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expenses to increase our viewership. Our strategy sometimes requires levels of spending commensurate with the revenue levels we plan on achieving in two to five years. During periods of economic downturns, or when the level of advertising spending is flat or down across the industry, this strategy may result in the appearance that our cost of operations are increasing at a faster rate than our growth in revenues, until such time as we achieve our targeted levels of revenue for the acquired/operated station or group of stations.
      Our stations strive to maximize revenue by constantly adjusting prices for our commercial spots based upon local market conditions, demand for advertising and ratings. While there may be shifts from time to time in the number of advertisements broadcast during a particular time of the day, the total number of advertisements broadcast on a particular station generally does not vary significantly from year to year. Any change in our revenue, with the exception of those instances where stations are acquired or sold, is generally the result of pricing adjustments, which are made to ensure that the station efficiently utilizes available inventory.
      Because audience ratings in the local market are crucial to a station’s financial success, we endeavor to develop strong viewer loyalty by providing locally produced news, weather and sports programming. We believe that this emphasis on the local market provides us with the viewer loyalty we are trying to achieve.
      Most of our revenue is generated from local advertising, which is sold primarily by each television markets’ sales staff. For the three months ended March 31, 2005 and 2004, approximately 80% and 78%, respectively, of our gross television revenue was from local advertising. To generate national advertising sales, we engage independent advertising sales representatives that specialize in national sales for each of our television markets.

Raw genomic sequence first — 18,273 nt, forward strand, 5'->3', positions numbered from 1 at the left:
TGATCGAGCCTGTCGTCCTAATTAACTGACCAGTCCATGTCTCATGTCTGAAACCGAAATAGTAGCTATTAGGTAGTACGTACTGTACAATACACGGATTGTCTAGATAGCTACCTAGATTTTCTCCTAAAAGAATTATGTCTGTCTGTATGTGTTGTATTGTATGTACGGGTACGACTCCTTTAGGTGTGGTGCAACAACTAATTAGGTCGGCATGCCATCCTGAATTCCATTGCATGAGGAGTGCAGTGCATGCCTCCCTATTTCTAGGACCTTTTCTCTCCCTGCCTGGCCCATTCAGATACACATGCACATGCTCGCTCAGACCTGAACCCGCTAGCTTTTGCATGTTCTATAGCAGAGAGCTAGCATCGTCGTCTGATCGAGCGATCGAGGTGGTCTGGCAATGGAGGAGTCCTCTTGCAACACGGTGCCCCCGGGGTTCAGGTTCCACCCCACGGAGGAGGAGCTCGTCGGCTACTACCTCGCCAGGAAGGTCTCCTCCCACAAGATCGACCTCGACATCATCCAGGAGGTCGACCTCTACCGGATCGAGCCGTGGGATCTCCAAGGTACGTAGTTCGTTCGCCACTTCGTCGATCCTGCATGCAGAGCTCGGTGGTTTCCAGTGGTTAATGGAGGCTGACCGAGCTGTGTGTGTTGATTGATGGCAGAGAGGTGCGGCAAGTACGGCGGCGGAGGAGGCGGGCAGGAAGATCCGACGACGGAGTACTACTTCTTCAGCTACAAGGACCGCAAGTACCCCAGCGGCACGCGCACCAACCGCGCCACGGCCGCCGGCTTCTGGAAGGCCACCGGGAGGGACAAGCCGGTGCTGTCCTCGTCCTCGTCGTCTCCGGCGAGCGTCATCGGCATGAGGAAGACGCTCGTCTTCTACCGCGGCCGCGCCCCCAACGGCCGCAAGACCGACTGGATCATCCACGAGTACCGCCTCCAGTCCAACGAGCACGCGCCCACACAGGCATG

Our revenue varies throughout the year. Advertising expenditures, our primary source of revenue, generally have been lowest during the winter months, which includes the first quarter of each year.
      The primary operating expenses involved in owning and operating television stations are employee salaries including commissions, depreciation, programming expenses including news production and the cost of acquiring certain syndicated programming, solicitation of advertising, and promotion expenses.
Three Months Ended March 31, 2005 Compared to Three Months Ended March 31, 2004
Results of Operations
      The following tables summarize our results of operations for the three months ended March 31, 2005 and 2004.
Consolidated Results of Operations
                                 
    Three Months Ended        
    March 31,